The guitars are well-honed, the bass isn’t lost in the murky depths and the drums are powerful enough to get the job done without overwhelming the other instruments. If you’re paying attention, you can probably even make out Kaan’s vocals, certainly a plus. With a few exceptions, his mighty roar is what you’ll hear throughout the album. Cihan Engin provides some background vocals at the end of “Breathless Solace” and female vocals make a very brief appearance in the middle of “Torture Palace”; the rest of the clean singing is contained within “Stay”, a tribute to Evren Duskhunter (I’m not sure, but I think he was a good friend of the band who died).
To close out the album, instrumental “Azab-I Mukaddes” takes the band in a much different direction, sounding more recognizably Middle-Eastern or Oriental than any other song on the album, which up this point has only used these hypnotic melodies sparingly. Guest musician Mercan Dede plays the ney (a kind of flute that usually has six or seven holes, the Turkish variety having a mouthpiece), backed by gentle drumming and acoustic guitar, the end result sounding like something that might not be out of place on an album from the likes of Orphaned Land or Amaseffer. Just as NCS favorite Fleshgod Apocalypse can get away with closing with a piano piece, Raven Woods fares just as well with its parting shot.
Sure, some of Raven Woods’ songs may sound like something other bands have been doing to varying degrees of success over the years, but when the execution is this well done, does that even matter? Even ignoring the fact that metal bands aren’t exactly dime a dozen from Middle-Eastern countries, this is a rather impressive album that gets it right where it matters. One of the only complaints I have about this album is its length; at 41:09, it’s over far too soon. A few of the songs could have easily been extended without wearing out their welcome, including adding some more guitar solos, another complaint I can come up with, albeit a quite minor one.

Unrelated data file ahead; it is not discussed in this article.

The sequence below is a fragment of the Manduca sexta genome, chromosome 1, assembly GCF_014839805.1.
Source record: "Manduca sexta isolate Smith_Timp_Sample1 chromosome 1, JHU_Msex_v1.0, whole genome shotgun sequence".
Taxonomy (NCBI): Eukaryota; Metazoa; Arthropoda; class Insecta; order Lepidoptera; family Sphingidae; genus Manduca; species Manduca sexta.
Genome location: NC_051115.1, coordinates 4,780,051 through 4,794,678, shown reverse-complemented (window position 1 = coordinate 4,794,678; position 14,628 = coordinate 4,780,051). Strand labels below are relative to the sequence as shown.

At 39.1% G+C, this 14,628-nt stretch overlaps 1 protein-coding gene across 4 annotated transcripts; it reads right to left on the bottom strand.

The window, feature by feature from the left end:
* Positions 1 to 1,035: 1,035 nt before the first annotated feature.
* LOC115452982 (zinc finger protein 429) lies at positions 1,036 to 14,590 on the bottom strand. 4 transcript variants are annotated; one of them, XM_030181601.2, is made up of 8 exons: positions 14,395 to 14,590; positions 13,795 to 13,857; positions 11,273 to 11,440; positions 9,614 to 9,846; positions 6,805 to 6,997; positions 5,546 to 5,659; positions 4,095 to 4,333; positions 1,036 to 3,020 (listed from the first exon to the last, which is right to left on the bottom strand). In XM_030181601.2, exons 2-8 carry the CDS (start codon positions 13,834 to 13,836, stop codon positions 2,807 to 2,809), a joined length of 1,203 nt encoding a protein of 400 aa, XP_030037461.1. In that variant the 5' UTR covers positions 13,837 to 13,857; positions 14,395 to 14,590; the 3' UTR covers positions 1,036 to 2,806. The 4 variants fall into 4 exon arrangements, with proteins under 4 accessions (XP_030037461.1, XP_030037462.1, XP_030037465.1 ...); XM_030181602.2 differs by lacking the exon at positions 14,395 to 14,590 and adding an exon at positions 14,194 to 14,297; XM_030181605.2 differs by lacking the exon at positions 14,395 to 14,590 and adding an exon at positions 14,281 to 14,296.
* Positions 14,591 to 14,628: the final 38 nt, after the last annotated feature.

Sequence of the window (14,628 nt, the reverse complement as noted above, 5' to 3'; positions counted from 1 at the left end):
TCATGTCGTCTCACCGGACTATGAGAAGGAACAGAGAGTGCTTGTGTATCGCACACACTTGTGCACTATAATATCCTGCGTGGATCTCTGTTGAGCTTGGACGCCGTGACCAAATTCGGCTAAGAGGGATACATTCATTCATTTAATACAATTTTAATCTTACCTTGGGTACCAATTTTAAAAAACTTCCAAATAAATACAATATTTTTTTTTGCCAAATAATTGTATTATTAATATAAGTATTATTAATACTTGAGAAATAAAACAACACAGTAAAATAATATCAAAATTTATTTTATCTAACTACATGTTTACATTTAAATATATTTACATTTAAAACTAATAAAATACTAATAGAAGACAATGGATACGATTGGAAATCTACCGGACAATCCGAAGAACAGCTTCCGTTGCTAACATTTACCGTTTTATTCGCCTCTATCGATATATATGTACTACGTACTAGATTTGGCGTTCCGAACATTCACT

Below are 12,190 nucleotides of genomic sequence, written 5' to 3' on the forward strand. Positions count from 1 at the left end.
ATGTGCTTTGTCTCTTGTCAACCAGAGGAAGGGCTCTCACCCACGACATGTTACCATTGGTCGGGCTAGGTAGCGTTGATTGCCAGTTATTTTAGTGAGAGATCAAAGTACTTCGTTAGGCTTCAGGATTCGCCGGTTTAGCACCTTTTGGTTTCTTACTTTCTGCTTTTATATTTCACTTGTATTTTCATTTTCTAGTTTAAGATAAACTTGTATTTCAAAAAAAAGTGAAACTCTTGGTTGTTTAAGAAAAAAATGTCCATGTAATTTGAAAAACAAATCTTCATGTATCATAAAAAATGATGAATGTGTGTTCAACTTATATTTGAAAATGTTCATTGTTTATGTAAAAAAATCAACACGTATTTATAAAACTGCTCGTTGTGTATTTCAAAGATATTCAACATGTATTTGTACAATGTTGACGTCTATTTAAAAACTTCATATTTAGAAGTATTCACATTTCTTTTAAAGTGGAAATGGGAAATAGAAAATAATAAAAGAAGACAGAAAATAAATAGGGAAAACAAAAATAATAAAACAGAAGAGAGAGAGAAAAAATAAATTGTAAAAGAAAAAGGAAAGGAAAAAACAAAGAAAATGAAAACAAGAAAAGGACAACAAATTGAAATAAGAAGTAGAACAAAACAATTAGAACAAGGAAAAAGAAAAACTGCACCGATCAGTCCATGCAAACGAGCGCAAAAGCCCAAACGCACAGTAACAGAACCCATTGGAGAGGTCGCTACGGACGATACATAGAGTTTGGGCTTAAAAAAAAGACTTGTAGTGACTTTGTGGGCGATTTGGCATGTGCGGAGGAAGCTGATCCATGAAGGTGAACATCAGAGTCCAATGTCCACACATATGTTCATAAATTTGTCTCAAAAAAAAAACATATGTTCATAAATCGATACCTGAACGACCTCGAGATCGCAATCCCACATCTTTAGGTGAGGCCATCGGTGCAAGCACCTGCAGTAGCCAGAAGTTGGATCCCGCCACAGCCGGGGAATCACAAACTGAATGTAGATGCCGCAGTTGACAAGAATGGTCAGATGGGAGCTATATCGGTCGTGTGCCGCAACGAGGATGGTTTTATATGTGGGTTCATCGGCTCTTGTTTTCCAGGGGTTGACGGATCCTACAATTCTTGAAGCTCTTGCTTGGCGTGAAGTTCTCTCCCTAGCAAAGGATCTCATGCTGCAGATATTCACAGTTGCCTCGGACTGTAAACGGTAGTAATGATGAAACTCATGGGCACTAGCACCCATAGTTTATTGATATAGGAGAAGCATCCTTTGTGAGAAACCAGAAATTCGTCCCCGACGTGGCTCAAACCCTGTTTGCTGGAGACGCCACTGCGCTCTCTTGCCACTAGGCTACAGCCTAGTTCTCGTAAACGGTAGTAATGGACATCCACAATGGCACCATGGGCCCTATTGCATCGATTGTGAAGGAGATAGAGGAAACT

Overall, I think Enfeebling The Throne could possibly qualify as a “fucking good pancake” under NCS criteria. Several oriental metal bands have aleady been featured here at NCS; I think Raven Woods is more than worthy of standing alongside them. I haven’t always been lucky with albums from bands I haven’t encountered before, but Raven Woods was well worth it. This is a band I hope to hear more from in the future.
EDITOR’S NOTE: For more info about this very talented band, this link will take you to their Facebook page, and their MySpace is here. To give you a taste of the music, here’s the title track to Enfeebling the Throne:[audio:https://www.nocleansinging.com/wp-content/uploads/2011/09/02-raven_woods-enfeebling_the_throne.mp3|titles=Raven Woods – Enfeebling the Throne]